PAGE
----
By Lisa Filter, Parks & Trails Council of Minnesota
In southern Minnesota near the city of Mankato, there is a two-tiered waterfall that has long held the public’s admiration for its stunning display. The falls are named Minneopa, which is interpreted from the Dakota language to mean, “water falling twice.” In 1905, shortly after Minnesotans first started taking action to preserve special places for future generations to enjoy, Minneopa was selected to become the third state park.
Yet, another ninety years would pass before a group of concerned park supporters rallied together to form an organization dedicated to its preservation. As is often the case with the formation of Friends Groups, it took the threat of development to spur organized action. For Minneopa, that threat was the National Guard, who had proposed building a firing range along the western border of the park.
When local activist, Brand Frentz got word of the proposed firing range he realized it would take more than just him to preserve the natural sounds in the park. Yet, the response to his outreach efforts surprised even him. “Fifty people showed up for the first meeting,” said Frentz. The ad hoc group stopped the firing range from being developed and then decided they needed an organized group to protect the park for the “next time.” And a Friends Group was born.
When asked if there have been other non-compatible, development threats to the park, Frentz explains, “People know that we are here.” And that simple fact seems to go a long way in preserving this special place.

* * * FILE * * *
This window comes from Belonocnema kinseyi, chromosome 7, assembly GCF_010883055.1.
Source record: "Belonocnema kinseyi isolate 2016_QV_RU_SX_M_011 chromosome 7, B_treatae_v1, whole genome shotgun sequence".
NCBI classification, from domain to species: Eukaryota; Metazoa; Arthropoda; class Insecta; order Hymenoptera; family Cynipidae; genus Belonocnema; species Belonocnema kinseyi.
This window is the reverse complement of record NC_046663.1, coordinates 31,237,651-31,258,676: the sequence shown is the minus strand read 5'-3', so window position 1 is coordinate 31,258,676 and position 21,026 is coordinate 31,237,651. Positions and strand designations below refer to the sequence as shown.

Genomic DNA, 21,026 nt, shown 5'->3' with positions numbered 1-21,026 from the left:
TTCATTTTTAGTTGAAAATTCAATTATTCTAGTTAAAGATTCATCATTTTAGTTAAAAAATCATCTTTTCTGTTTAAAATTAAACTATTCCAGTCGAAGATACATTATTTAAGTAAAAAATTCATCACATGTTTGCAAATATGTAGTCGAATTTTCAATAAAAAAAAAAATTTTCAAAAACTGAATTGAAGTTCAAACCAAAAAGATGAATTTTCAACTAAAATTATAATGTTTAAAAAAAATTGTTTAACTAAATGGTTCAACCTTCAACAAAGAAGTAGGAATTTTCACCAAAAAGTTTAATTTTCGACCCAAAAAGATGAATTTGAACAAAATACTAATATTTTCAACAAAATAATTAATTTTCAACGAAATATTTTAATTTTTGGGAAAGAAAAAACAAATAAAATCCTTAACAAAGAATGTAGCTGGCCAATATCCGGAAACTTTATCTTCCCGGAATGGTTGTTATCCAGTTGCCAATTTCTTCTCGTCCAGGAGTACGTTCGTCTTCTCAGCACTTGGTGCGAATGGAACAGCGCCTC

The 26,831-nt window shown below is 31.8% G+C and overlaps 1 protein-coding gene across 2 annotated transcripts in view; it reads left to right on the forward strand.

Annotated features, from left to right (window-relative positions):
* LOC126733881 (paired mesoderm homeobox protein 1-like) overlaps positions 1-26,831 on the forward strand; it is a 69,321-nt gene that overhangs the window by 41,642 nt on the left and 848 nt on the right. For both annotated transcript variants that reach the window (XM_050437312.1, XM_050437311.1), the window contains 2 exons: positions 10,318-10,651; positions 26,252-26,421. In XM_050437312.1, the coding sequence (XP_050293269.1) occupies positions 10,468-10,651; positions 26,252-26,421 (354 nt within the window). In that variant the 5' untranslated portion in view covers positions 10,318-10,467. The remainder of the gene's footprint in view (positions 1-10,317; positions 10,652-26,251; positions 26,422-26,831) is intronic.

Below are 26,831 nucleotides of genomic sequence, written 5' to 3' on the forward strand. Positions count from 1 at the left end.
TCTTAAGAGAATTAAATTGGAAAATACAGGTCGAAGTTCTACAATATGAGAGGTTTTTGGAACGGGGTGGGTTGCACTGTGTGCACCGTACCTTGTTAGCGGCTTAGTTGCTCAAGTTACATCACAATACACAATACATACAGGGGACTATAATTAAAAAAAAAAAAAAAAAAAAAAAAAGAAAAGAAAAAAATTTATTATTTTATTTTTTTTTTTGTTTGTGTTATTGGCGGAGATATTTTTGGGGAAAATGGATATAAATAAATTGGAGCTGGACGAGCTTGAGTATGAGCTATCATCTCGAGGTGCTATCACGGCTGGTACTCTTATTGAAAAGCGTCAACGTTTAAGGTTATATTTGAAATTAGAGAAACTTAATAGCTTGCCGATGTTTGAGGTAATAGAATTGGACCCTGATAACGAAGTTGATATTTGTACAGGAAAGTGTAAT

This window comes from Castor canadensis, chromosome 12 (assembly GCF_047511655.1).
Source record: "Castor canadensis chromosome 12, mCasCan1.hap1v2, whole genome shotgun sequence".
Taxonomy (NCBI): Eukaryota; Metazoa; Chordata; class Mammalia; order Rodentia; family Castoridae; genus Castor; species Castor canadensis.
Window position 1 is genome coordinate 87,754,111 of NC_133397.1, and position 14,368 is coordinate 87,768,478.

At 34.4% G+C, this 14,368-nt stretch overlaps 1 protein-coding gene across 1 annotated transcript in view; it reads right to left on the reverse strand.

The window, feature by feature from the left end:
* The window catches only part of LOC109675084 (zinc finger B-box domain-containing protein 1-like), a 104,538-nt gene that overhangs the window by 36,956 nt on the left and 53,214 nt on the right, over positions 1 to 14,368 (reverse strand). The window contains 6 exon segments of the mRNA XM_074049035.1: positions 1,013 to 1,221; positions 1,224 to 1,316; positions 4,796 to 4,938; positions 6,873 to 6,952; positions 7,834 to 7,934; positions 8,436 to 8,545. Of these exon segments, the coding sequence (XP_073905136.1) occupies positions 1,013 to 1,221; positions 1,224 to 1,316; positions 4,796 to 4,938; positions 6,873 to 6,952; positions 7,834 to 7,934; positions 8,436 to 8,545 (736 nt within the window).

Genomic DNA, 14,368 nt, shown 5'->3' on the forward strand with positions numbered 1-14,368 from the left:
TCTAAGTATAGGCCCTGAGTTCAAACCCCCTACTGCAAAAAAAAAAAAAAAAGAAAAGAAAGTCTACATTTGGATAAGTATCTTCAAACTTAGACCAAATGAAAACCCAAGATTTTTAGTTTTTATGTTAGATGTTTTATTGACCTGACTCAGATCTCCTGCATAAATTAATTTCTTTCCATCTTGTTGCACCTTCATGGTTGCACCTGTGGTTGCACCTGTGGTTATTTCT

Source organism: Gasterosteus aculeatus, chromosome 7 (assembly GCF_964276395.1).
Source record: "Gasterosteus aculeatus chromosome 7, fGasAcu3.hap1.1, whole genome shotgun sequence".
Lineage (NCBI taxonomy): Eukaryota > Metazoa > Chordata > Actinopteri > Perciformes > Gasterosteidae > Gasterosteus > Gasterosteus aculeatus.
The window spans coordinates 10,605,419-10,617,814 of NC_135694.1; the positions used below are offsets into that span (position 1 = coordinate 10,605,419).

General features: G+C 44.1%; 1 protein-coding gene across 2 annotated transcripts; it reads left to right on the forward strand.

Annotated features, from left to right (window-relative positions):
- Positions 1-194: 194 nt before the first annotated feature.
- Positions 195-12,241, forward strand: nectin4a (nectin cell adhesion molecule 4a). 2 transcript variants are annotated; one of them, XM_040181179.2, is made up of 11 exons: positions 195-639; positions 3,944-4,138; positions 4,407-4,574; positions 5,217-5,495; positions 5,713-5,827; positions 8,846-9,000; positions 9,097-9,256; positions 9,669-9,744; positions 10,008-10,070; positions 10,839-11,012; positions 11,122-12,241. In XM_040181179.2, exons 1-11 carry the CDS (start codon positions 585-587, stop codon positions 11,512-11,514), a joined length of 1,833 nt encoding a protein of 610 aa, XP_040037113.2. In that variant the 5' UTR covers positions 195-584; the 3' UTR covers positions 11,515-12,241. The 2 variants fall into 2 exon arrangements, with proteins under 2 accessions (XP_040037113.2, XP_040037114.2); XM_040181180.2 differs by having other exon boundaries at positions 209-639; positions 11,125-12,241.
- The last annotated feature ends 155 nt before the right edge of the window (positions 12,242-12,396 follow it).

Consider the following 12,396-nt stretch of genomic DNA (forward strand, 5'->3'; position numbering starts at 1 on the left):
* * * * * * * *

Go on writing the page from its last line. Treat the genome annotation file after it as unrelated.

“One of the first decisions we had to make was how close we wanted to be with management,” said Frentz. “We see each other as partners—we’re separate but provide citizen input.”
Today, the Friends are actively getting the word out about the park. “We have 12,000 college kids in the area and so many of them don’t even know about the park,” says Tim Pulis, secretary of the Friends of Minneopa. To overcome this lack of awareness, the Friends produce a quarterly newsletter, organize quarterly public meetings, and host numerous family-friendly events at the park.
Last winter they held their third annual candlelight snowshoe event with 110 people attending. “People spent hours together gathered around the bonfire talking about the park,” says Frentz.
Recently the park added a naturalist position that was funded through the Legacy Amendment. “This has been a tremendous addition to the park—he is now the go-to guy,” explained Pulis.
The Friends work closely with the naturalist and offer invaluable volunteer support to make the events happen.
However, like many state parks, Minneopa has a limited number of staff who are in charge of managing its vast and vulnerable resources. “When I first became familiar with the park, I was shocked by how few staff there were,” says Frentz. “But now it’s even worse.” In some ways, the Friends are more important than ever for keeping this special place loved and protected. When asked if there have been other non-compatible, development threats to the park, Frentz explains, “People know that we are here.” And that simple fact seems to go a long way in preserving this special place.